Caner apologizes for calling IMB head a liar
    February 26 2010 by Bob Allen, Associated Baptist Press

    LYNCHBURG, Va. — The president of Liberty Baptist Theological Seminary has apologized for calling the head of the Southern Baptist Convention’s (SBC) International Mission Board (IMB) a liar, saying he got carried away in an interview while criticizing a mission strategy used to evangelize Muslims.

    In a Feb. 24 podcast on the SBC Today web site, Ergun Caner, a former Muslim turned Southern Baptist who has written extensively labeling Islam a false religion, defended earlier statements critical of a strategy called the Camel Method. 

    The method uses verses from the Quran to convince Muslims that what the Christian Bible says about Jesus is true. Caner said that is like using the Book of Mormon as a bridge to someone in the Church of Jesus Christ of Latter-day Saints.

    But Caner said he “became an idiot” and “stepped over the line” in a Feb. 3 SBC Today podcast with comments picked up by other media accusing IMB President Jerry Rankin of lying by allowing missionaries to use the method in engaging church-planting movements in the Muslim world.

    “I believe that the Camel is lying,” Caner reiterated in the new podcast interview. “It assumes the ignorance of a Muslim by saying, ‘Oh, you believe Allah? I believe in Allah.’ That’s one of my ethical issues with the Camel. I think it’s based on deception.”

    Photo by Jon Blair

    Ergun Caner, president of Liberty Baptist Theological Seminary in Lynchburg, Va., delivers a 2009 service sponsored by the Convention of Southern Baptist Evangelists at the Kentucky Exposition Center in Louisville, Ky. Caner is the group’s elected president.

    “And then the idiot opens his mouth and says, ‘Do I believe it’s lying?’” he continued, quoting his previous words. “Sure. Do I believe that Jerry Rankin is lying? Yes.”

    “And so what happens is, in one fell swoop I cast aspersion on a brother, and given the last few days I’ve discovered that’s not the biblical thing to do,” Caner said.

    Caner said he acknowledged his mistake before students in a chapel service at Liberty Theological Seminary and in a letter of apology sent directly to Rankin.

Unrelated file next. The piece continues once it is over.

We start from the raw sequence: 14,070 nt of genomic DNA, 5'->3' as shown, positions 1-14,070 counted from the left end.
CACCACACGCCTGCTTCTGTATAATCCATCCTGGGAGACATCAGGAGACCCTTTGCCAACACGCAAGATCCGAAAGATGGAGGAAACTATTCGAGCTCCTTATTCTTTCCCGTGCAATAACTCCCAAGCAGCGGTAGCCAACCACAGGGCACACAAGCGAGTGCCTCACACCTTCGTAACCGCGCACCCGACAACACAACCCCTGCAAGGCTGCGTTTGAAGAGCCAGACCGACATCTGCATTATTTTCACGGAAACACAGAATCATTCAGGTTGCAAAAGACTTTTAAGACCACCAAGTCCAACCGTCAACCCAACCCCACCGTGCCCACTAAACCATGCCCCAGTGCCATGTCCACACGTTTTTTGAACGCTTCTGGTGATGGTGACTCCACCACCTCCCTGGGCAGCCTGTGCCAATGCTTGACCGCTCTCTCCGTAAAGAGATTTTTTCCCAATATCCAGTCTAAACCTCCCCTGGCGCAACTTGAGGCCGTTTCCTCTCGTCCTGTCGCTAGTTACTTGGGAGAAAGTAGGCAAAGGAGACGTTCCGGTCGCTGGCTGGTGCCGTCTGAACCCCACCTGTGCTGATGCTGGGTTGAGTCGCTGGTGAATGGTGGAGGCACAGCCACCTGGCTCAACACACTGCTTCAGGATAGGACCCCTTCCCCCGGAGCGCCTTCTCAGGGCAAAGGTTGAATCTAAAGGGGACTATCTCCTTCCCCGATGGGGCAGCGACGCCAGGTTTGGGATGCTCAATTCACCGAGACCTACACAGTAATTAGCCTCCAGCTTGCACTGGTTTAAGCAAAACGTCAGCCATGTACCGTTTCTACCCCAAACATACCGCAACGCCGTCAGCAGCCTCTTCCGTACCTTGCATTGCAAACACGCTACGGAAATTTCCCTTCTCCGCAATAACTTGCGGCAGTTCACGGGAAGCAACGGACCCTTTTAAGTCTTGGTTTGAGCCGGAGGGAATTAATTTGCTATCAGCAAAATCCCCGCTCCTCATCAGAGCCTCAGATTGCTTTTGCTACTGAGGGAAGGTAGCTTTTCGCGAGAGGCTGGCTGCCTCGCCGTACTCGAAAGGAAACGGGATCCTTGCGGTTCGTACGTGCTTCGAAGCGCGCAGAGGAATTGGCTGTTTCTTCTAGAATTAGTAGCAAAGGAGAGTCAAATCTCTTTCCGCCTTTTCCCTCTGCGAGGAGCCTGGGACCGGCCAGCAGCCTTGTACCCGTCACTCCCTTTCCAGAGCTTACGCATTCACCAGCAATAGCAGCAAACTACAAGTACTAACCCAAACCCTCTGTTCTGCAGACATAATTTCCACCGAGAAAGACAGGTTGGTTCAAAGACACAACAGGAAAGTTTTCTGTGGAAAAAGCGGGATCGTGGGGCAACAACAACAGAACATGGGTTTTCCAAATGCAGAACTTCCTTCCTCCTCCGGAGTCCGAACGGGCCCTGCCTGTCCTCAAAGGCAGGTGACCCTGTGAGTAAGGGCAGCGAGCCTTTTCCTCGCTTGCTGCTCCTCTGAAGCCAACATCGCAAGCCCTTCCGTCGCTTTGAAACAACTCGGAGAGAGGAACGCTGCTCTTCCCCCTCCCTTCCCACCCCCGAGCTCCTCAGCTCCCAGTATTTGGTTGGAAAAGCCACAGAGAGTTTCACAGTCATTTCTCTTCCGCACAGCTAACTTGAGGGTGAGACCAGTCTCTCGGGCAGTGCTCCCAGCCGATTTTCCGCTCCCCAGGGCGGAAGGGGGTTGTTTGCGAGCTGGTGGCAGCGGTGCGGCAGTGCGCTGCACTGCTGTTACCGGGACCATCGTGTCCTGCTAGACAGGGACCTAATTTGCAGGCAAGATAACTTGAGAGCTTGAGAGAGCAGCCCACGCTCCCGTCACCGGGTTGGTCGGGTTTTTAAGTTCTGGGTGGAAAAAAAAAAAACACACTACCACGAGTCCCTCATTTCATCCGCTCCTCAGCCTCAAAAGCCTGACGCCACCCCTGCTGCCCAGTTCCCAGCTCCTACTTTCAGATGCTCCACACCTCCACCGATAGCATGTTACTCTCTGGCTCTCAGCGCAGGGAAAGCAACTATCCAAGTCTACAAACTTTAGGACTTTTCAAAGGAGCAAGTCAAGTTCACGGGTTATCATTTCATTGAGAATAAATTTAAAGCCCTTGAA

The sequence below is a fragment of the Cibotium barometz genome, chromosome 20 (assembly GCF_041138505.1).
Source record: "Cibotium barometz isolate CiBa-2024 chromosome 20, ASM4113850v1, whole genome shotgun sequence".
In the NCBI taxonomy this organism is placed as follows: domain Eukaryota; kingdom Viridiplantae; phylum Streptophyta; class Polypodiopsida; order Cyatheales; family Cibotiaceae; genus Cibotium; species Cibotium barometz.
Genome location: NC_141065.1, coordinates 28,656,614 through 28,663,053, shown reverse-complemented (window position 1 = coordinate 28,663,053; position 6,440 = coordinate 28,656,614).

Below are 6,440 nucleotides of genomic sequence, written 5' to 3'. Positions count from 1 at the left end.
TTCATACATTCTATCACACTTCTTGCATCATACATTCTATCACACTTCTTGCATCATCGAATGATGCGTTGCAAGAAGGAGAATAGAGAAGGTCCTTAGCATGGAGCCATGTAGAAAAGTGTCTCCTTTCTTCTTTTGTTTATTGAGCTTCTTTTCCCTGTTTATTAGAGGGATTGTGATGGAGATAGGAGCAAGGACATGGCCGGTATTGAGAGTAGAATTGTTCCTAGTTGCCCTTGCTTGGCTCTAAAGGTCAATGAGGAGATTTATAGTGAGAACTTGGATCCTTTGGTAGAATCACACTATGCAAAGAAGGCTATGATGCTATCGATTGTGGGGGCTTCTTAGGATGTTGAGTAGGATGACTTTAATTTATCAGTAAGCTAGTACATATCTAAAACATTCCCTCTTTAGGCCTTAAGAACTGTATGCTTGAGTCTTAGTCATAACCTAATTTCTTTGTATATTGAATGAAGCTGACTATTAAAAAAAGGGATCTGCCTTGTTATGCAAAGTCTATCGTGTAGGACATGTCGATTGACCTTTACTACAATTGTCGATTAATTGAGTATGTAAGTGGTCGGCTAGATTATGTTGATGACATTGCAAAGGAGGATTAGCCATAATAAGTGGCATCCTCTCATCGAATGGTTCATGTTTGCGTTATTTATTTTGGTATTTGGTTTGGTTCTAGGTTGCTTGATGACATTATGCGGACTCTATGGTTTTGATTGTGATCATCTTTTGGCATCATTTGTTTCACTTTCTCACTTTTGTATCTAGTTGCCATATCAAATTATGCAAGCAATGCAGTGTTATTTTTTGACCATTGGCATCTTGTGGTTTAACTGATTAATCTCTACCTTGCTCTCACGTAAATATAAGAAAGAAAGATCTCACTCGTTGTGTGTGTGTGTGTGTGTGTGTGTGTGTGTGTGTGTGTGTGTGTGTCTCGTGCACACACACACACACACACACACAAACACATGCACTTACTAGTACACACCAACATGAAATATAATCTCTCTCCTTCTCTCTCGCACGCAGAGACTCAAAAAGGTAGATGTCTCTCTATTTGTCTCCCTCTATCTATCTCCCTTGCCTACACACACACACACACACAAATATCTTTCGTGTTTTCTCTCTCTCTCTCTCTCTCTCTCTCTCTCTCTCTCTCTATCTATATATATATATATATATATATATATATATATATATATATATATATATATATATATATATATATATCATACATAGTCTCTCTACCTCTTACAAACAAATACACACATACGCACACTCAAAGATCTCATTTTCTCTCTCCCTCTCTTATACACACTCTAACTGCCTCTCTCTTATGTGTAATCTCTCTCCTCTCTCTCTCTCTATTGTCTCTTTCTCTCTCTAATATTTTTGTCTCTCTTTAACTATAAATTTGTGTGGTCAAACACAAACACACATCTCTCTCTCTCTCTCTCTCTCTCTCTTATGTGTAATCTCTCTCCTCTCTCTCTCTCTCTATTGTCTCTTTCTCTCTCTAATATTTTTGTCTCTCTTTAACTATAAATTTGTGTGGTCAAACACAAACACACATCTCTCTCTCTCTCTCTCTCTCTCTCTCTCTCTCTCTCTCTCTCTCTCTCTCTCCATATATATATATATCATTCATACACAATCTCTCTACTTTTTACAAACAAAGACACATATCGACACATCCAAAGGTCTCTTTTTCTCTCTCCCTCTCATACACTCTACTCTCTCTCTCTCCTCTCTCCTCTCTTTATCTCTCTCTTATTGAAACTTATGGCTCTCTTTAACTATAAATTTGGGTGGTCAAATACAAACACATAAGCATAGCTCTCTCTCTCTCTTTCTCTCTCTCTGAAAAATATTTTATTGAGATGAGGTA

“If you’re dumb enough to say something like that, you’ve got to be man enough to own up to it,” he said. “What does it mean to call somebody a liar? You’re questioning their motives.”

    Caner said one reason he is going public with his apology is to separate his criticism of the Camel Method from his statement about Rankin.

    “I don’t want to confuse the Camel issue — which I believe is absolutely based on deception — and opening my stupid mouth and sinning against a brother,” he said. “I don’t know Dr. Rankin’s motives, and I don’t know why he would believe the Camel is usable, but you certainly shouldn’t say something like that.”

    Caner said he isn’t opposed to using “Allah” as a title for God when discussing the gospel in Arabic, but it should be clear from the outset that the God of the Bible is not the same being that Muslims believe is revealed in the Quran.

    “I think you can use the Quran (for witnessing), just like you can use a Rolling Stones lyric,” Caner said. “The problem comes when you say the Rolling Stones are as inspired as the Bible.”

    Caner said the Camel Method, developed by a Southern Baptist missionary who adapted it from mission strategy already in use in places where large numbers of Muslims are converting to Christianity, “assumes that the Quran is partially correct” and acts as “a valid bridge” toward understanding God.

    “I would argue that it’s not a valid bridge,” Caner said. “I don’t think it’s a good bridge for anything. I think you begin by proclaiming Jesus. What did Paul say? He said ‘I preach Christ and him crucified,’ and the Quran is explicit that Jesus wasn’t crucified.”

    David Garrison, global strategist for evangelical advance at the International Mission Board, said in an interview on The Christian Post web site that he thinks most criticism of the Camel Method is based on confusion about how it actually works.

    Garrison said the method is very explicit about not using deception, and that if a Muslim asks a missionary using the method if he or she is a Muslim, the correct way to respond is, “No, I’m a Christian who loves Muslims.”

    Garrison said he has used the method many times.

    “One of the first questions that Muslims will often ask you if you do get into a conversation with them is, ‘Have you read the Quran?’” he said.